We studied patients with KD followed at Boston Children's Hospital in whom KD onset occurred at least 12 months before the study visit and whose current age was 11 to 29 years. Control subjects of similar age and sex were recruited through community listing. Exclusion criteria for both KD and control subjects included a history of structural heart disease, latex allergy, and the presence of a condition that might affect vascular function such as rheumatological disease, diabetes, and other chronic medical conditions. Vascular testing was deferred for at least 4 weeks in subjects with acute illness (i.e., febrile illness or viral syndromes). Signed consent was obtained from a parent or guardian for patients younger than 18 years of age or from the participant when 18 years of age or older. Participants younger than 18 years of age gave assent. The study was approved by the institutional review board of the Boston Children's Hospital.
Subjects were asked to fast overnight for 12 h except for the consumption of water. The subject's weight and height were measured using a Scale-Tronix 5002 stand-on scale (Scale-Tronix, Wheaton, Illinois) and a SECA 240 mechanical, high-precision measuring rod (Seca, Hamburg, Germany). Blood pressure was measured on the dominant arm in the sitting position using the oscillometric method (Dinamap, GE, Waukesha, Wisconsin) after at least 5 min of resting. Four blood pressure measurements were obtained, and measurements 2 through 4 were averaged.
Endothelial Pulse Amplitude Testing
The Endothelial Pulse Amplitude Test (Endo-PAT) is a U.S. Food and Drug Administration–approved device that is based on the principle of reactive hyperemia. It has been validated in adults and studied in several high-risk pediatric groups (14–18). A lower Endo-PAT index indicates worse CA health. The Endo-PAT testing protocol, as described previously (14) (Itamar Medical Ltd, Caesarea, Israel) was performed in the morning or early afternoon (starting time between 7:30 am and 11:30 am). The Endo-PAT data were analyzed with the proprietary software package, without any input from the examiner. The Endo-PAT index was defined as the ratio of the average pulse amplitude during the 1-min period beginning after exactly 90 s of reactive hyperemia compared with the average pulse amplitude during the 210-s pre-occlusion baseline period. We have shown excellent feasibility and reproducibility of this modality in healthy adolescents previously (14). Participants were asked to grade discomfort/pain immediately after the test was completed.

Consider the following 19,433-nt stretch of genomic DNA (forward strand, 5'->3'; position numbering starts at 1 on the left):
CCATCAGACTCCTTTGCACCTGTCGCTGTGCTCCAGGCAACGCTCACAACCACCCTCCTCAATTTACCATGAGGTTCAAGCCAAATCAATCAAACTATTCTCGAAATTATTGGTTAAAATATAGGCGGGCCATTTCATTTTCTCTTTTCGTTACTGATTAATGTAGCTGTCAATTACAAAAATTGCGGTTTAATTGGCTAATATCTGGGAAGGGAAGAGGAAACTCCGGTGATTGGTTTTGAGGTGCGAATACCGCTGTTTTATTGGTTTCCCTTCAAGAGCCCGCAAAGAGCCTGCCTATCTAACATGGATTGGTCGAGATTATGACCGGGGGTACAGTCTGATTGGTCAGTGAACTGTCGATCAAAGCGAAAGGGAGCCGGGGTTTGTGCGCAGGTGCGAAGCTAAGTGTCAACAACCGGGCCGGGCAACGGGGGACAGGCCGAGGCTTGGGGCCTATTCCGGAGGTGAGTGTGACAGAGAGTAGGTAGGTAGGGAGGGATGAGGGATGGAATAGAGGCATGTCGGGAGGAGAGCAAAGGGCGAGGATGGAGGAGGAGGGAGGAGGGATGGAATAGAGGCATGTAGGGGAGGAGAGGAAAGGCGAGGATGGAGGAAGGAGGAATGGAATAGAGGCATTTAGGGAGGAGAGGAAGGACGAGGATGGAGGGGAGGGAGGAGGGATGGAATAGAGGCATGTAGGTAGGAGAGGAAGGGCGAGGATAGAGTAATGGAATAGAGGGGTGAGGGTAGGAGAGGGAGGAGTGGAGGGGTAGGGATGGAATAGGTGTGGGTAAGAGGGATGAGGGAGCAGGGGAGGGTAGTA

We performed carotid ultrasound examinations to detect structural and functional arterial abnormalities in the carotid arteries. Increased thickness of the intimal-medial portion of the carotid artery is a marker of the presence of atherosclerosis (19). In addition, carotid arterial stiffness demonstrated by ultrasonography has been reported to be associated with cardiovascular events (20). Recently, Doppler ultrasound has been used as a method to evaluate not only significant stenosis or plaque formation but also hemodynamic alterations in the common carotid artery (CCA) in hypertensive patients (21). The right CCA (RCCA) and left CCA (LCCA) were examined in longitudinal and transverse planes using high-resolution B-mode gray-scale and color duplex ultrasonography (22). The carotid IMT of the far wall of the artery was measured in anterior, posterior, and lateral angulations in a zoomed mode across a 1-cm segment at the distal end of the CCA, proximal to the carotid bulb. Edge detection software was used (iE33 system, Q lab, Philips, Andover, Massachusetts). A pulsed-wave Doppler sample was placed in the CCA and internal carotid artery for systolic and diastolic velocity acquisition and to measure the pulsatility index ([peak systolic velocity − minimum diastolic velocity]/mean velocity) (23). Cross-sectional dimensions of the CCA in systole and diastole were measured in triplicate and averaged to calculate the arterial pressure–strain elastic modulus (24). The ultrasound probes were calibrated for axial and lateral resolution using an ultrasound phantom to ensure accuracy and consistency of measurements. The inter- and intraobserver percentages of error for carotid IMT measurement were <2%. The interobserver intraclass correlation coefficients for pressure–strain elastic modulus were 0.828 (95% confidence interval: 0.566 to 0.932) and 0.778 (95% confidence interval: 0.439 to 0.912) for the RCCA and LCCA, respectively.
Fasting lipid profile (total cholesterol, high-density lipoprotein cholesterol, and triglyceride levels), and CRP level were collected on the day of the visit after the vascular tests were completed.
Lifestyle and Diet